Methods of evaluating the extent of peritoneal carcinomatosis, or spread of cancerous tumors into the abdomen, are sometimes used to help determine treatment and prognosis for peritoneal cancers. Below are some of the scoring methods used to evaluate peritoneal cancer and to help determine treatment regimens and prognosis. This is not a complete list. Others not included here are the Gilly Peritoneal Carcinomatosis Staging method and the Simplified Peritoneal Cancer Index.
Peritoneal Cancer Index (PCI): A scoring system signifying the extent of metastasis into the peritoneal cavity. The abdomen and pelvis are divided into 13 identified regions. For each region, a Lesion Size (LS) score is calculated for the largest tumor in that region (not the number of tumors in the area, just the size of the largest tumor in that particular region).
The lesion size scores for each of the thirteen regions are added together. The highest score possible is 39 (13 times 3). Lower PCI scores are generally associated with a better prognosis and a greater likelihood of successful cytoreduction (debulking) surgery . PCI scores can be calculated before cytoreduction (debulking) surgery and after. It is possible for a PCI of 39 prior to cytoreduction surgery to become a PCI of 0 after surgery if all tumors are removed. It is also possible to have a low PCI score but a prognosis that is not as good if tumors are located in areas not accessible to surgical removal.
Completeness of Cytoreduction (CC) Score: Cytoreduction surgery attempts to remove all tumors in the peritoneal cavity (peritoneal surface malignancies/peritoneal carcinomatosis). It is not always possible to remove all tumors. The success of this surgery is scored as follows-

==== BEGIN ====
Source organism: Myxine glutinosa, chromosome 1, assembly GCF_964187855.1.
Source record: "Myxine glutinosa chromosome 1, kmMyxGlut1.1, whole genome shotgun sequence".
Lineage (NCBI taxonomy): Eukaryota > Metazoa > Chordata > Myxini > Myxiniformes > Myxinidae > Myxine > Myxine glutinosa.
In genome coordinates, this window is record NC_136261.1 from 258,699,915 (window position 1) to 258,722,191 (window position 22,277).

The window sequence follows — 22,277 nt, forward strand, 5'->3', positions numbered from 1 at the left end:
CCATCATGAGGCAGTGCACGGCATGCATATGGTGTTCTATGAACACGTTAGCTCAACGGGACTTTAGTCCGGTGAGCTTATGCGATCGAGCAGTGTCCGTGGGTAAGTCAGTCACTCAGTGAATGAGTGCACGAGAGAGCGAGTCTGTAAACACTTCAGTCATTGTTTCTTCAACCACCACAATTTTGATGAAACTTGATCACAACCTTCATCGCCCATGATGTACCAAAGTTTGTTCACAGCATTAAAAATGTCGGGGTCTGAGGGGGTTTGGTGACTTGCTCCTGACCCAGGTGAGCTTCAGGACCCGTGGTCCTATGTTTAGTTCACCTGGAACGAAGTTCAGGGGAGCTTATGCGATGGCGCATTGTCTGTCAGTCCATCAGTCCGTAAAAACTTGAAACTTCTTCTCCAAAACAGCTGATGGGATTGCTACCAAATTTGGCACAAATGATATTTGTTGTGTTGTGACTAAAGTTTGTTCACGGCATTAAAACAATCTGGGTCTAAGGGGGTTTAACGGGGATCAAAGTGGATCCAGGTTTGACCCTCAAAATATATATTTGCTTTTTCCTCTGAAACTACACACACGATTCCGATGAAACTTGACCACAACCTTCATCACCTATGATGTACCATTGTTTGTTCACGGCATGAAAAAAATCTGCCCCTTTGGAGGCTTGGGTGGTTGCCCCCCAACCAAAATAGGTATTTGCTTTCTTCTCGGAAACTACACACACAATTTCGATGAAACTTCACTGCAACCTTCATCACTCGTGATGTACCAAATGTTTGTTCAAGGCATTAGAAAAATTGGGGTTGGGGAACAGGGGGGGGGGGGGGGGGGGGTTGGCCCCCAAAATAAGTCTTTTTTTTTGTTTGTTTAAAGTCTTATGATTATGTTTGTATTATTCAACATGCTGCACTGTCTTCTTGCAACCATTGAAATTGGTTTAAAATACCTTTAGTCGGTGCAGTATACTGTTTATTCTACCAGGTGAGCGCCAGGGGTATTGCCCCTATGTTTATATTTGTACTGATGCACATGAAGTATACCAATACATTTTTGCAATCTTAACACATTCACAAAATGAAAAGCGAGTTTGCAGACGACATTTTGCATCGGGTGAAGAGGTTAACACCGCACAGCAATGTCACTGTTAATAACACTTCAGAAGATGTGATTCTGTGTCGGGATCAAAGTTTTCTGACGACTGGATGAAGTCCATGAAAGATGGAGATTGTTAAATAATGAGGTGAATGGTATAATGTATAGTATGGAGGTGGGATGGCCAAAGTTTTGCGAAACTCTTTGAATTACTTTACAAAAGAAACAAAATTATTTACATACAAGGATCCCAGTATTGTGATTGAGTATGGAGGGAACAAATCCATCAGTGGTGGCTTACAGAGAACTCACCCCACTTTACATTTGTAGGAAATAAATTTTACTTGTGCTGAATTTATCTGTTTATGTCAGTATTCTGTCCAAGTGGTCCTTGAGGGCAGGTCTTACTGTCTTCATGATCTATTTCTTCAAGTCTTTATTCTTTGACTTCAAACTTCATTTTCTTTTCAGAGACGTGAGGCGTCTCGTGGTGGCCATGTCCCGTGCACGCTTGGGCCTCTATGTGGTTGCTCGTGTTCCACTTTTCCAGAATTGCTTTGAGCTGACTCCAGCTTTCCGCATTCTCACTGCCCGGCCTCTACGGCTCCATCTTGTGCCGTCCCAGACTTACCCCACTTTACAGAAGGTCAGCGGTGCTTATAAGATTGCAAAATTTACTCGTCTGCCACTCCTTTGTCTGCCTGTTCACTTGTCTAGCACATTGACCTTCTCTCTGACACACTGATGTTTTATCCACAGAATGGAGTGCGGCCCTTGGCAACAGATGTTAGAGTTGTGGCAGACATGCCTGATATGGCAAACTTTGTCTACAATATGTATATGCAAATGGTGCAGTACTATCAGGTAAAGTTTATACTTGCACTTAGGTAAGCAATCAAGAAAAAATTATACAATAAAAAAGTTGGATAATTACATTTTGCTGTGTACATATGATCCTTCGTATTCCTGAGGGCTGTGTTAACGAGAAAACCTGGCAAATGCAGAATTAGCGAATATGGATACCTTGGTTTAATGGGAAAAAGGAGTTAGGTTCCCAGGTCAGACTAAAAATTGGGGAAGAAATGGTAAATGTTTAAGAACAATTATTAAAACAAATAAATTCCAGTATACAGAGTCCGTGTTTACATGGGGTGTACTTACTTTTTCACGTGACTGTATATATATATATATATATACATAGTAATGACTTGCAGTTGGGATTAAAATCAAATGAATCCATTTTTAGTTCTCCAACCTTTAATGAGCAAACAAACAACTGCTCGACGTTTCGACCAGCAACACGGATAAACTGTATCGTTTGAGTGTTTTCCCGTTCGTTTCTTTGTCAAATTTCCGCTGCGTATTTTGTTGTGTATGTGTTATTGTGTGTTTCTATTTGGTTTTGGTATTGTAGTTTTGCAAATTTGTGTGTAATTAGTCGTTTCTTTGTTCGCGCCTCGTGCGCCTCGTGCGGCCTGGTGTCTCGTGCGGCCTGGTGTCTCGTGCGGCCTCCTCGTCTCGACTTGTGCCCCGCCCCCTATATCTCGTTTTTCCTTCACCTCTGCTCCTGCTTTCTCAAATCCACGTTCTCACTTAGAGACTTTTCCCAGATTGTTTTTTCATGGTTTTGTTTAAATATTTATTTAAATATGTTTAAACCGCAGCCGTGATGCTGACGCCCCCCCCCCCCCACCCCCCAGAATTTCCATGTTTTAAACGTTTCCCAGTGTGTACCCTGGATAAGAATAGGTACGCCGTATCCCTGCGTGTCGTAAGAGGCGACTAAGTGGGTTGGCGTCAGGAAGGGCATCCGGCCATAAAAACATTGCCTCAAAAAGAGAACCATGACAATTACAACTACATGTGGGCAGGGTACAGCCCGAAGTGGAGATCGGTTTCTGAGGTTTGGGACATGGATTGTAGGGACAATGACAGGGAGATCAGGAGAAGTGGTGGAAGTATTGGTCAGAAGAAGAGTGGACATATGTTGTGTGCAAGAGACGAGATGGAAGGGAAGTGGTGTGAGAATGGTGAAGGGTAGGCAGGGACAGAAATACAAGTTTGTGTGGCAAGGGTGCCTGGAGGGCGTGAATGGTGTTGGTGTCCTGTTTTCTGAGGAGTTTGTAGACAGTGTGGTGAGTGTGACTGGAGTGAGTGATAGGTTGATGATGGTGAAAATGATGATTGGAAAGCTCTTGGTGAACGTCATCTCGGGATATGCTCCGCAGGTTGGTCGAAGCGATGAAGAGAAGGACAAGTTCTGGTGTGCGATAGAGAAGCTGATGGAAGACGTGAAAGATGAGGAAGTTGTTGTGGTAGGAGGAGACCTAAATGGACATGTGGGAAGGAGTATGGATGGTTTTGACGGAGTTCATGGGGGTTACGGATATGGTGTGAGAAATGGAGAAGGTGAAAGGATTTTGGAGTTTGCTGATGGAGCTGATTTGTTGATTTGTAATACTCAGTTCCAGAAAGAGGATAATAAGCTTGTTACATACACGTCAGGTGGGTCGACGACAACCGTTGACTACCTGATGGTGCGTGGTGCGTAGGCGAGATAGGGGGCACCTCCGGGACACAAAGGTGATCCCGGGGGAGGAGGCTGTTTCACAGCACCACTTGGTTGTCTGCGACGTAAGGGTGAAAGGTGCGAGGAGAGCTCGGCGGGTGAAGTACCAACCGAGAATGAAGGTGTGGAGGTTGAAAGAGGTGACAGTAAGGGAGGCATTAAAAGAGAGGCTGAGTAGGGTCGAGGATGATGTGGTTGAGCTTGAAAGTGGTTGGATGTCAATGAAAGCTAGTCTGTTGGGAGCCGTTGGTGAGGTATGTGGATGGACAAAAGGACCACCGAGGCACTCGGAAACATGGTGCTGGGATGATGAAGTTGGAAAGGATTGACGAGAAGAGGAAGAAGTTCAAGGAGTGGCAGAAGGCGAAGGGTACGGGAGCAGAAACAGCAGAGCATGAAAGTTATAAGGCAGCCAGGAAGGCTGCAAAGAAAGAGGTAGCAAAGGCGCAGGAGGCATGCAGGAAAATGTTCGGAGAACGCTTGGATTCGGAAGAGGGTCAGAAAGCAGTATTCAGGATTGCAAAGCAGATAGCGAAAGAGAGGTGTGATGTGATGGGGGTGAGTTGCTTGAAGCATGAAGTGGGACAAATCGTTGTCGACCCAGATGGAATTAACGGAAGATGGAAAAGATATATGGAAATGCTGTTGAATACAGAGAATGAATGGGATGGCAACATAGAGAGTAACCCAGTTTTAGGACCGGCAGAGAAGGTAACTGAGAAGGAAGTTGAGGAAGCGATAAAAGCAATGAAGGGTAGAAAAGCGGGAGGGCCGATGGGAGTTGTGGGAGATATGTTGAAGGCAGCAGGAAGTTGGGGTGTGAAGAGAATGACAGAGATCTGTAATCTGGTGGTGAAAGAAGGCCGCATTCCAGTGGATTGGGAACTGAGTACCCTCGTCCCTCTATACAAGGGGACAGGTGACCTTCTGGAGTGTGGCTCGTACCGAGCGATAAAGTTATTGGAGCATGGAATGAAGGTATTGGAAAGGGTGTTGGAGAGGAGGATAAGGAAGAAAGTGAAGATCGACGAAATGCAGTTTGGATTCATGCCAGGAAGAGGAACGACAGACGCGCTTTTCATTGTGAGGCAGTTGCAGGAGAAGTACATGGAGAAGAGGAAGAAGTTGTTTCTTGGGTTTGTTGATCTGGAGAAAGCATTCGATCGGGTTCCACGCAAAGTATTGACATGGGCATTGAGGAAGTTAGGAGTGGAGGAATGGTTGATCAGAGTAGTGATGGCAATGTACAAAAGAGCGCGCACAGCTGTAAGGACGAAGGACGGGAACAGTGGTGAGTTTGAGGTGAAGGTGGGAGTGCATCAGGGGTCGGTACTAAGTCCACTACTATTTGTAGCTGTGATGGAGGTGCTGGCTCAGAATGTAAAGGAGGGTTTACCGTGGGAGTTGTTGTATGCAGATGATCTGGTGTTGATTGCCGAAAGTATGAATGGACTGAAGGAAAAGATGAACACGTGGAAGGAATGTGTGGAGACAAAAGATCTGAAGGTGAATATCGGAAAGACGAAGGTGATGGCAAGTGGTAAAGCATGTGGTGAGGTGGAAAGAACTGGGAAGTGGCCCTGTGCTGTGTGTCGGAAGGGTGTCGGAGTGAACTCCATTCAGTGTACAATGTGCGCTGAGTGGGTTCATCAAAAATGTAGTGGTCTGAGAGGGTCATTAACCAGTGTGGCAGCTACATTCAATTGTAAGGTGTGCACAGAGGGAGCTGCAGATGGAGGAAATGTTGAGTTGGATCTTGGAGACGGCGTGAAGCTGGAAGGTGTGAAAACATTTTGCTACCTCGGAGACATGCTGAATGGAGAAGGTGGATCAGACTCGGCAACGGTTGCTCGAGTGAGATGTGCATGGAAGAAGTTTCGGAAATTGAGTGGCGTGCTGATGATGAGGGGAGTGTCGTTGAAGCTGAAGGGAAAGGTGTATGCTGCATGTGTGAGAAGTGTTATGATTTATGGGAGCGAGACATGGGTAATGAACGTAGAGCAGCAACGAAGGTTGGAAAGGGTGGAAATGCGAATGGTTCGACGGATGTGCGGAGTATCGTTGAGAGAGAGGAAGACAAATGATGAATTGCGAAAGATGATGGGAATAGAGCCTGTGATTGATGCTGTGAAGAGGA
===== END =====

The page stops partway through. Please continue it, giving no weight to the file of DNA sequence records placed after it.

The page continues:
cytoreduction provides the best chance at long term survival. For
minimally invasive and low grade mucinous tumors that are more easily penetrated
by intraperitoneal chemotherapy, CC-0 and CC-1 cytoreduction scores are
considered "complete" cytoreduction. For intermediate and high grade
tumors, only a score of CC-0 is considered a complete cytoreduction.
Post-operative cytoreduction surgery scores of CC-2 and CC-3 are not usually
associated with long-term survival.
Prior Surgical Score: Definitive treatment for peritoneal carcinomatosis using debulking surgery and intraperitoneal chemotherapy is best when it is the initial treatment for this cancer. In some cases, a patient has had surgery without intraperitoneal chemotherapy for peritoneal metastasis prior to cytoreduction (debulking) surgery and intraperitoneal chemotherapy. The prior surgical score (PSS) gives a number value to surgeries done prior to the attempt at debulking/peritoneal chemotherapy treatment. As in the Peritoneal Cancer Index, the abdomen is divided into regions, in this case 9 regions.
Because scar tissue can trap cancer cells from previous surgeries, and because prior surgery may have caused raw sites to be open for deeper invasion of cancer cells that are more difficult to remove at later surgeries, a Prior Surgical Score of 3 (PSS-3) prior to cytoreduction (debulking) surgery and intraperitoneal chemotherapy is associated with reduced survival.
TNM Staging: TNM staging is also used in colorectal cancers. This staging system refers to the status of the tumor (T), lymph nodes (N) and metastasis of the cancer (M). For an explanation of this staging method and others , see American Cancer Society, Inc.-Staging of Colon and Rectal Cancers
Lymph Node Metastasis in Epithelial Malignancies of the Appendix With Peritoneal Dissemination Does Not Reduce Survival in Patients Treated by Cytoreductive Surgery and Perioperative Intraperitoneal Chemotherapy
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Last Updated 02/09/2010 11:26:03 AM